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Judgment

Judgment

The makers of the Yakuza series have left organised crime behind, and the results are nothing short of gripping.

  • Kieran HarrisKieran Harris

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Judgment, a spinoff from Sega's Yakuza series, unfolds at a pivotal moment in protagonist Takayuki Yagami's career. Shinpei Okubo, the man who he has just helped walk free on murder charges has just struck again, butchering his girlfriend to death and torching their shared apartment to the ground. Yagami is then burdened by insurmountable guilt and due to mounting pressure has no choice but to step away from his dream job of being a lawyer. Things are then moved forward three years and we see that Yagumi has set up his own detective agency and has taken on the case of a serial killer who disturbingly gouges out the eyes of his victims before taking them out with the trash. Catching this mysterious killer is at the centre of Judgment's grizzly plot and could be the only shot Yagami has at redemption.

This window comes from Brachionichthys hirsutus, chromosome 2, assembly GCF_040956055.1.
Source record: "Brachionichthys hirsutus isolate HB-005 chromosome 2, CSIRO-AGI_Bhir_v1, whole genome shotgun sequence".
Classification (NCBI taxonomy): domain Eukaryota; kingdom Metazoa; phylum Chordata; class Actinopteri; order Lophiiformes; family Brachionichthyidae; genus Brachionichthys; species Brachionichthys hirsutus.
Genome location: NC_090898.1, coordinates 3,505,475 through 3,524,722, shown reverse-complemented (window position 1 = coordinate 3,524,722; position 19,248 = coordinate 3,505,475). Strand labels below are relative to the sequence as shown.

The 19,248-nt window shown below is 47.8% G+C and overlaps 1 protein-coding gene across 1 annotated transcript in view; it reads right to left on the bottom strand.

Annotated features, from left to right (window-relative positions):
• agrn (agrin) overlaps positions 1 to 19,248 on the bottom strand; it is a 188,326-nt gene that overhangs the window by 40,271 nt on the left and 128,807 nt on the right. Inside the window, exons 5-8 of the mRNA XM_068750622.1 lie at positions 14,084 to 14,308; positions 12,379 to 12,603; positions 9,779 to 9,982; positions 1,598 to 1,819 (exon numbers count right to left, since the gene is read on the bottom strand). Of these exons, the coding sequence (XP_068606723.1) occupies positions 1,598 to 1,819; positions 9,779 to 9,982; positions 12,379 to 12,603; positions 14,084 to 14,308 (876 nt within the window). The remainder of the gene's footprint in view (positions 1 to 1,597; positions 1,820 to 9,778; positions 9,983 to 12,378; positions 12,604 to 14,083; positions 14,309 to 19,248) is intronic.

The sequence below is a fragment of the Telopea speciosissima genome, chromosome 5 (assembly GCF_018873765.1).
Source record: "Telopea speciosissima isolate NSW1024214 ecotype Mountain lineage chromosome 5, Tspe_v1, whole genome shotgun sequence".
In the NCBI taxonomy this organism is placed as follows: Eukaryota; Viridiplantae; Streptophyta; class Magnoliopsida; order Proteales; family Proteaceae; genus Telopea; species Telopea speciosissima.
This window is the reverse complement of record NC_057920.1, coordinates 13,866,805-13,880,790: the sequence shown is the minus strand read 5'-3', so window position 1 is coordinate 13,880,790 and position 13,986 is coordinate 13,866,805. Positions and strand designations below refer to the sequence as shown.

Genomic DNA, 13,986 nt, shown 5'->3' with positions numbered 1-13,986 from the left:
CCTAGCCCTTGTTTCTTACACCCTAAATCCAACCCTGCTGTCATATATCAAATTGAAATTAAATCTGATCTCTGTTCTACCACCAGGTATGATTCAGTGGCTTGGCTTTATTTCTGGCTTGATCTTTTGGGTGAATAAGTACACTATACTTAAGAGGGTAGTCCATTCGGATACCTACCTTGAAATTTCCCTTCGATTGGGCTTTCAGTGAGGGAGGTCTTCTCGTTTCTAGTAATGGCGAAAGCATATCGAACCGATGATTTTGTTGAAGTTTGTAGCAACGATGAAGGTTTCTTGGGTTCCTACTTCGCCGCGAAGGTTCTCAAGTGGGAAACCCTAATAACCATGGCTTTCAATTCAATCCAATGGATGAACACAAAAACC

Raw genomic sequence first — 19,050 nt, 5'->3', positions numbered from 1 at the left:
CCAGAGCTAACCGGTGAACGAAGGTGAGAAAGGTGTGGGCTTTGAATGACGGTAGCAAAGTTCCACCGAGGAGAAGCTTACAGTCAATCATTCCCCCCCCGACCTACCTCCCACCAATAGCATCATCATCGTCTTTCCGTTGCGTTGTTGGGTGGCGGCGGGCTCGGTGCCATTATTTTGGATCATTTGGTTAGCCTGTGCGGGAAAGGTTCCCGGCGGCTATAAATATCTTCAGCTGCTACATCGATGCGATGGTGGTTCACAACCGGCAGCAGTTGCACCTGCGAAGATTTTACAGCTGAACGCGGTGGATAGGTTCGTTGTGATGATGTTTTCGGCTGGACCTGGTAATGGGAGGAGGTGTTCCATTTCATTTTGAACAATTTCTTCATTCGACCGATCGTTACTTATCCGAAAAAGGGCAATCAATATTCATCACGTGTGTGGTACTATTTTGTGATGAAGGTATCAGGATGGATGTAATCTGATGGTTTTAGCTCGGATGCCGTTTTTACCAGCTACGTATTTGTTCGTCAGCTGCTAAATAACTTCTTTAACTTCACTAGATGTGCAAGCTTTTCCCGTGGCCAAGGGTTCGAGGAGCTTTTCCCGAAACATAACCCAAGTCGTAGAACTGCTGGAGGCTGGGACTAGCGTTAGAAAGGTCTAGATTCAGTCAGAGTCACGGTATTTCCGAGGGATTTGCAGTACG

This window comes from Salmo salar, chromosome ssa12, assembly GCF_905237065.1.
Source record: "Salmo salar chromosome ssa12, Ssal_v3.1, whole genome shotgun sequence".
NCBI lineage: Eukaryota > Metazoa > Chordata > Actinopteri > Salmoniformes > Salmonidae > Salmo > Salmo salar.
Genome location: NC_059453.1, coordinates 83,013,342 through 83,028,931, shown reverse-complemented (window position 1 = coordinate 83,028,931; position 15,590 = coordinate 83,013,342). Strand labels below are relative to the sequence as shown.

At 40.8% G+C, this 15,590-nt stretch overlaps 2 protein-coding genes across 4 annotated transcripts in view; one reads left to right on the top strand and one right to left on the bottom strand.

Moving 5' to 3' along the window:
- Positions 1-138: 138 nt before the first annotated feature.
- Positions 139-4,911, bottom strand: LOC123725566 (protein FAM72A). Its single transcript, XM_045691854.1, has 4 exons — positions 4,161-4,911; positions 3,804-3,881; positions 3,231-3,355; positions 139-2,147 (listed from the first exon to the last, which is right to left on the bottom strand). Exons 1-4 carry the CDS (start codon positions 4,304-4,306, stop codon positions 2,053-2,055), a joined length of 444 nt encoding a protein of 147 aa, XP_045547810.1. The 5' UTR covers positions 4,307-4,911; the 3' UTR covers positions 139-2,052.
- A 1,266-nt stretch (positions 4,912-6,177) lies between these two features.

Western fans will be pleased to learn that Judgment is fully voice acted in English and the voice work here is top notch despite it being a secondary cast. With the story being so dependent on cutscenes and character interaction we are pleased that this has been added as it can be difficult to follow subtitles for longer periods of time. We should note, however, that side missions and friend encounters don't have this same layer of polish (probably due to their frequency) and are void of voice work with the character's just awkwardly mumbling at one another, almost like we had moved from watching a Hollywood movie to playing Banjo-Koozie on the N64.